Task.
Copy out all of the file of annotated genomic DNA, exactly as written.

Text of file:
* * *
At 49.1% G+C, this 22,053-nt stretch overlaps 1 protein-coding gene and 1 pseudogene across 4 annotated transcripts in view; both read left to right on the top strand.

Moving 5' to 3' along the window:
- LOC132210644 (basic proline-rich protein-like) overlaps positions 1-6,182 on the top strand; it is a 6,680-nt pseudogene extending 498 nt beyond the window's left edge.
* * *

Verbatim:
At 49.1% G+C, this 22,053-nt stretch overlaps 1 protein-coding gene and 1 pseudogene across 4 annotated transcripts in view; both read left to right on the top strand.

Moving 5' to 3' along the window:
- LOC132210644 (basic proline-rich protein-like) overlaps positions 1-6,182 on the top strand; it is a 6,680-nt pseudogene extending 498 nt beyond the window's left edge.